Friday Finds: Cure Your Slavery with Patience

This Friday find comes from ArabLit’s comments section, where poet Marilyn Hacker shared her translation of a poem by Saniyah Saleh (1939-1995), moving it into both French and English:
During her lifetime, Saleh’s poetry — while published and acclaimed in small circles — remained   in the shadow of work by her husband, the renowned poet Muhammad al-Maghout. Hacker’s translation:
Cure your slavery with patience
and prayers
or so I was told
Cure your oppression and memory with sleep
as for me
I sat under the high, thorny trees
until they flowered
Soignez votre esclavage avec patience
Et prière
On me l’a dit
Soignez votre oppression et votre mémoire avec le sommeil
Quant à moi
Je me suis assise sous des hauts arbres épineux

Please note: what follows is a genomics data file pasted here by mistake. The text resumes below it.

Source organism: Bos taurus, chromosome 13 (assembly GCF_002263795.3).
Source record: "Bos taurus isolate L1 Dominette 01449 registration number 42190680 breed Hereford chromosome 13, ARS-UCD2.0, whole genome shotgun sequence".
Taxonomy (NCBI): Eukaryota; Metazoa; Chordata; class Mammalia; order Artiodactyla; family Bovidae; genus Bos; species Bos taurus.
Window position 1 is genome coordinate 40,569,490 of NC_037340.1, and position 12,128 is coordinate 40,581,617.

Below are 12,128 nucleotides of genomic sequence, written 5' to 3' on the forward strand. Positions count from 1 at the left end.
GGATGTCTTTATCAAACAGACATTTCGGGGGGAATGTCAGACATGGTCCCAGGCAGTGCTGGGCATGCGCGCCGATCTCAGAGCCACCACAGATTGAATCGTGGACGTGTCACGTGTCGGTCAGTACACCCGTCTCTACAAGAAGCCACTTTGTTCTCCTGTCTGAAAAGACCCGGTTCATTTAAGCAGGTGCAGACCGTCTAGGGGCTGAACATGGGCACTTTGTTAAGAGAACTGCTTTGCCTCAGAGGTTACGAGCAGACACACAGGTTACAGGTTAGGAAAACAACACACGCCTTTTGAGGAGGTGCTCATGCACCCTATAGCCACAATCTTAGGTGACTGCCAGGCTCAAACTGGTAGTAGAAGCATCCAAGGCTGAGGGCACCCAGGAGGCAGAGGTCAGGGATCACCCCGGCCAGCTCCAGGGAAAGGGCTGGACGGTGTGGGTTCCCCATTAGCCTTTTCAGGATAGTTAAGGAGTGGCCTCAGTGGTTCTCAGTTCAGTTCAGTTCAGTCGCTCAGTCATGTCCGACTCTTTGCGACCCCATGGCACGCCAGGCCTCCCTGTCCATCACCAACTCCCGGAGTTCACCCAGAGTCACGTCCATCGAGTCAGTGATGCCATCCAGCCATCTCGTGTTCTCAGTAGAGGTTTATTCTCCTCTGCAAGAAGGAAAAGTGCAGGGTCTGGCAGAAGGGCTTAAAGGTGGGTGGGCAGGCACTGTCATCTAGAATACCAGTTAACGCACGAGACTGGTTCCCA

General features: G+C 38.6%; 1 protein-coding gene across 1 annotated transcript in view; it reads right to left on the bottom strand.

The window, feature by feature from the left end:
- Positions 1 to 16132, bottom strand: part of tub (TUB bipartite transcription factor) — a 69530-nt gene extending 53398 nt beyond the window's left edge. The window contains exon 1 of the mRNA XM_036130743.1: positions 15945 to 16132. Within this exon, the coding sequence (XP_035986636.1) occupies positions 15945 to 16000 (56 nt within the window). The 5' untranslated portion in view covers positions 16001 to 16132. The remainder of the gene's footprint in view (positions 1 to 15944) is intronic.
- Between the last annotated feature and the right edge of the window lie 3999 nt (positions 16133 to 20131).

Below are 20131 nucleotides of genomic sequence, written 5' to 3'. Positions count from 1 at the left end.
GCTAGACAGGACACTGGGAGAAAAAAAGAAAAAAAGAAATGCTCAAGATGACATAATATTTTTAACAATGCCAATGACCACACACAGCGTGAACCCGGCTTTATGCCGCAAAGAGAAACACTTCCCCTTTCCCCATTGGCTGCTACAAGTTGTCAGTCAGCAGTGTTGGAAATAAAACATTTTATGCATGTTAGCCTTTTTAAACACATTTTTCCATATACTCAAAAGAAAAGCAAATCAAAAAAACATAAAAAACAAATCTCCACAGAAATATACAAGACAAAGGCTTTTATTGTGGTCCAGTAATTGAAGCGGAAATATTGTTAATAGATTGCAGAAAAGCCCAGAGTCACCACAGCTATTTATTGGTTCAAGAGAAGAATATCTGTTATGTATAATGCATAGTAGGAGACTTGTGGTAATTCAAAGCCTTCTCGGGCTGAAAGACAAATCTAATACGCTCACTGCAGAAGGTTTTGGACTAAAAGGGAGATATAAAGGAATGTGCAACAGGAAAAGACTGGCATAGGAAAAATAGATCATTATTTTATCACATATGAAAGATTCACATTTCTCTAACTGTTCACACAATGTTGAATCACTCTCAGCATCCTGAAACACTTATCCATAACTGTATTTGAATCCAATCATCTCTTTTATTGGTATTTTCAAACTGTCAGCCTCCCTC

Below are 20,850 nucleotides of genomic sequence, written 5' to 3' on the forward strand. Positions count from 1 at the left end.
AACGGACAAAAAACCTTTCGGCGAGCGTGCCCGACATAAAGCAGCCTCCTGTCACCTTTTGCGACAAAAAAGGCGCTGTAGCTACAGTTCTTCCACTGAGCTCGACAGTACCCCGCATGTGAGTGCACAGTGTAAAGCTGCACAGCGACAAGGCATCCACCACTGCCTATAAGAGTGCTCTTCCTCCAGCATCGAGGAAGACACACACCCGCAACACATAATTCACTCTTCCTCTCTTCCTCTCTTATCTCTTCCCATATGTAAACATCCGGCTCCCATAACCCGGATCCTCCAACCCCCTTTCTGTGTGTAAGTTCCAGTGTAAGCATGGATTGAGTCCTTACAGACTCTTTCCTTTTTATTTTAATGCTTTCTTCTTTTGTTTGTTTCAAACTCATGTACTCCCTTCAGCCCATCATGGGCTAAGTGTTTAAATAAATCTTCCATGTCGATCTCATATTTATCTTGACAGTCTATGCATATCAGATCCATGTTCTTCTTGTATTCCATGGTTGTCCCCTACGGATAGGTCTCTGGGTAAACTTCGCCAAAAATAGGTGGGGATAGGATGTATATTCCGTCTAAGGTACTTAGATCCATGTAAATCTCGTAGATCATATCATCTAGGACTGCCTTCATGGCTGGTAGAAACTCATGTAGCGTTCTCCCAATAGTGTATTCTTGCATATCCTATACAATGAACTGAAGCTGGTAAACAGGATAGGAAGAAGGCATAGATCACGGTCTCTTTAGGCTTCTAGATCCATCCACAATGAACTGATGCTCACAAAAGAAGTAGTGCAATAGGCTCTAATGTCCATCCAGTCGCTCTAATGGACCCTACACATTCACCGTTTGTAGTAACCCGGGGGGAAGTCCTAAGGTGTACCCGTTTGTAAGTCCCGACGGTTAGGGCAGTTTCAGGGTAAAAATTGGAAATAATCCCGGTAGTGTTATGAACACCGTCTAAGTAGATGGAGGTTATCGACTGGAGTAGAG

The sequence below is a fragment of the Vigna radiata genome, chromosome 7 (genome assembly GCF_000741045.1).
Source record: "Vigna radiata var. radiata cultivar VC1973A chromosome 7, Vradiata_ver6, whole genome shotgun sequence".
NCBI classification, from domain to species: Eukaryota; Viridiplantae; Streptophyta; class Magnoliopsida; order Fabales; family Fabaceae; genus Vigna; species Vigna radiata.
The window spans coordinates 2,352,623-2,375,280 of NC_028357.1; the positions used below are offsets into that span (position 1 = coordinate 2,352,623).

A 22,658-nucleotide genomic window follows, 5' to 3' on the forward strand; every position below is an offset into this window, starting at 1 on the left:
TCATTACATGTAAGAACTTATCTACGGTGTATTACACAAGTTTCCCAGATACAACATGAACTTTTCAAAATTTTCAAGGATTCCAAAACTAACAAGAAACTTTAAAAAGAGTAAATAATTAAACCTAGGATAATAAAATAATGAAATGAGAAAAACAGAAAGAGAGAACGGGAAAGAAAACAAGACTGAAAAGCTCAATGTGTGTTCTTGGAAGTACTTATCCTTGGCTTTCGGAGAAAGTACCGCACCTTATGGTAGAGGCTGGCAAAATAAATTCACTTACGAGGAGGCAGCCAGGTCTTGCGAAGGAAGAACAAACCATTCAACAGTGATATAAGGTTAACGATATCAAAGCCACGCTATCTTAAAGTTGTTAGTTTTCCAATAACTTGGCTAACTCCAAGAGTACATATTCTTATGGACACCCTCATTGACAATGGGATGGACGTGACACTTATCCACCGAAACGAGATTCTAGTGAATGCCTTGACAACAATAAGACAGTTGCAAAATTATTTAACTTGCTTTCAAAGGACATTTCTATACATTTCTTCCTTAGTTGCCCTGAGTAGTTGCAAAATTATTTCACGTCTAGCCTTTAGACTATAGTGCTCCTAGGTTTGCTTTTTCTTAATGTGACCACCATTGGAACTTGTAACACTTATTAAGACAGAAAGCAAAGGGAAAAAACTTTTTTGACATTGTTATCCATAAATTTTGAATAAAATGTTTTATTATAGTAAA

Jusqu’à ce qu’ils ont fleuri

عالجوا عبوديّتكم بالصبر
هكذا قيل لي
عالجوا قهركم وذاكرتكم بالنوم
أمّا أنا
فقد جلست تحت أشجار الشوك العالية
حتّى أزهرت”

( سنية صالح   )


Share this:TwitterFacebookEmailPrintLinkedInRedditGoogleTumblrPinterestPocketLike this:Like Loading…‹ Sharjah Becomes Third Arab City Named ‘UNESCO World Book Capital’Categories: poetry, Syria An excerpt of a poem dedicated to her daughters Sham and Sulafa “You Will Go Out of the Body’s Walls,” was translated by Issa Boullata. Thanks to poet Iman Mersal, there has been a small renaissance of interest in Saleh’s poetry, published separately in journals and brought together in two collections that appeared in   1964 and 1970. Translations by Robin Moger, of   “Some Thing” and “The Storm Takes the Heart,” recently appeared online.